(Photos by the great Simon Ayre)

So I’ve been reading the Luke Haines book a lot recently. His trawl through the Britpop era is pretty devastating, and after a while Haines’s sneer drills its way into your brain to merge with your own thoughts. Short sentences. Lots of distain. Anyway, Luke Haines would hate A Scholar And A Physician to the point of bloodpuke. Two floppy-haired men, possibly brothers, who play keyboard and guitar cheekiness and flounce about like Kevin The Teenager, or maybe stray members of Earl Brutus posing as kids’ TV presenters. Their opening instrumental is awkwardly epic, sort of autistic hands in the air stuff, but the rest of the set leans heavily on jokey vocals and not a little zaniness. Just far enough from the ground walked by people like cancerous shit Gideon Conn (they actually recall forgotten ’90s funsters Wubble U, weirdly), ASAAP are strangely lovable damn them, like a Valentine card drawn in felt tip.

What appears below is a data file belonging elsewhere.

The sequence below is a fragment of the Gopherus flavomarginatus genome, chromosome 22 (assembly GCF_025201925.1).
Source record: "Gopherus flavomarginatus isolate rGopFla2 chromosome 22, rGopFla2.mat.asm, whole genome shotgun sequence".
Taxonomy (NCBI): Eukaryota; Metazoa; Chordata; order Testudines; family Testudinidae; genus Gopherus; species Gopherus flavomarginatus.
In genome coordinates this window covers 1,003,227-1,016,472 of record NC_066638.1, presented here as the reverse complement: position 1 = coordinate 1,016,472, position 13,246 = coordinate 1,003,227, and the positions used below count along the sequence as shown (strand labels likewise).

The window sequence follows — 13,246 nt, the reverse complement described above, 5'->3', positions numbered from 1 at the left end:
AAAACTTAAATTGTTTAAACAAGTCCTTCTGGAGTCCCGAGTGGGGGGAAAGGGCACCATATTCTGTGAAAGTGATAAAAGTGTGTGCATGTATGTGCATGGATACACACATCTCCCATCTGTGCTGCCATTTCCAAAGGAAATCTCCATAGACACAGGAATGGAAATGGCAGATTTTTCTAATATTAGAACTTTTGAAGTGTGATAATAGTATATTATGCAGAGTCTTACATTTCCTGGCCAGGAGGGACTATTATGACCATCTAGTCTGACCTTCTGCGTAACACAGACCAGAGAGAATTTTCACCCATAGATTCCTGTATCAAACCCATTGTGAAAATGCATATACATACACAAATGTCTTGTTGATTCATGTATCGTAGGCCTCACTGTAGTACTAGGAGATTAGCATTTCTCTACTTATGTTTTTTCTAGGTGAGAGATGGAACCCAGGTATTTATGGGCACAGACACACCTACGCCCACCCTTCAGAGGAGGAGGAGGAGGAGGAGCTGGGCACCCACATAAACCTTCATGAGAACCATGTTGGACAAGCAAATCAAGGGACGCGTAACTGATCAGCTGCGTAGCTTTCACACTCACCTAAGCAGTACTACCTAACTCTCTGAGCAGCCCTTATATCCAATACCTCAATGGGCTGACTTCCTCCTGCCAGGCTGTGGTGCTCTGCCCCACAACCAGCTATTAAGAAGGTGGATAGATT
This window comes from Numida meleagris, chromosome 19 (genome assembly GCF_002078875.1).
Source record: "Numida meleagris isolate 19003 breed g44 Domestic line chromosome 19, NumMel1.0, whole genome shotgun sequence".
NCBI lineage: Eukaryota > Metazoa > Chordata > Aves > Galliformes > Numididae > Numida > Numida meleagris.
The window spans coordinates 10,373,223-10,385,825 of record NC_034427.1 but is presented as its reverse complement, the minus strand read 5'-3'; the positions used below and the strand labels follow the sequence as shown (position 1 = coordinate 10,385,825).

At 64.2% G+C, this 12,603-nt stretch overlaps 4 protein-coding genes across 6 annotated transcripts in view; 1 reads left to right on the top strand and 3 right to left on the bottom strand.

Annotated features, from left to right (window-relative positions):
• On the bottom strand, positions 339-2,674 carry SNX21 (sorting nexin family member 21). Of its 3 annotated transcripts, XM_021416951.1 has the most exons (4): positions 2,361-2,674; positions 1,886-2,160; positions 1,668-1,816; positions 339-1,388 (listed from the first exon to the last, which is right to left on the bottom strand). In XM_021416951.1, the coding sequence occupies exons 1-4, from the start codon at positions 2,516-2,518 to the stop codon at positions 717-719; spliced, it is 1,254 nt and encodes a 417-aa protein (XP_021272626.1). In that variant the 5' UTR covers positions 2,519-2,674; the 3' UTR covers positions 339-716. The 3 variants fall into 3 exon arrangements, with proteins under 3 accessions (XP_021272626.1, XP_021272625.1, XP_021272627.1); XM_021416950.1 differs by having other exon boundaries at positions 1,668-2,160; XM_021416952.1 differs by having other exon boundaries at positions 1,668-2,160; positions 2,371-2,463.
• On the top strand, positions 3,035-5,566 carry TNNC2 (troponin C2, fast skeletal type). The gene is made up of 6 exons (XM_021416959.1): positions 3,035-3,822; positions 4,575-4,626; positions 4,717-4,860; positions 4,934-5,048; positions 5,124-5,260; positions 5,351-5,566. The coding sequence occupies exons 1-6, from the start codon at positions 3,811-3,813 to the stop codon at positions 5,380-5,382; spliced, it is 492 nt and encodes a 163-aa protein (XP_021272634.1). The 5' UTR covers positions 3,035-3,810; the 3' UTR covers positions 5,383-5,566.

Mat Riviere comes from Norwich, and looks it. This year’s winner of World’s Worst Jumper kneels on the floor behind a small bank of keys and computer trickery and brings… it… down. Organ notes are let out one by one, slowly, at length. Some mumbled vocals suddenly flare into random screams and a drumstick smashed against a chair. It’s like some primitive therapy session, or a nerd exorcism, and oddly compelling. Tunes are obviously a little thin on the ground but Mat Riviere’s spirit is cock on, twisted and uncomfortably so.

One lesson from tonight might be: if you have a brain, please use it. Andy Regan, the Pagan Wanderer Lu, has two fully working hemispheres and his songs bristle with self-reflexive intelligence, tunes About Stuff that double up with doubt and caustic wariness. Catchy buggers too. Ostensibly a push for new LP ‘European Monsoon’, tonight’s set varies little from previous appearances, which means it’s another dose of guitar and Lego block backing, slightly aloof and packing a delicate punch. Good stuff.

One more weirdo then. Another one-man-guitar-and-electronic-backing, Stairs To Korea‘s set passes in an agreeably slinky manner, balmy, horizontal songs that bring to mind the summery pop breeze that someone like Jens Lekman is capable of. Very little sticks in the memory, bar the fact that Will Vaughan looks like a cartoon you simultaneously want to hug and tickle, but his presence seals a heartening evening. Four acts, all at different tangents to each other, yet all connected by some crooked musical thread of awkwardness. Long may Brainlove collect these square peg weirdos.

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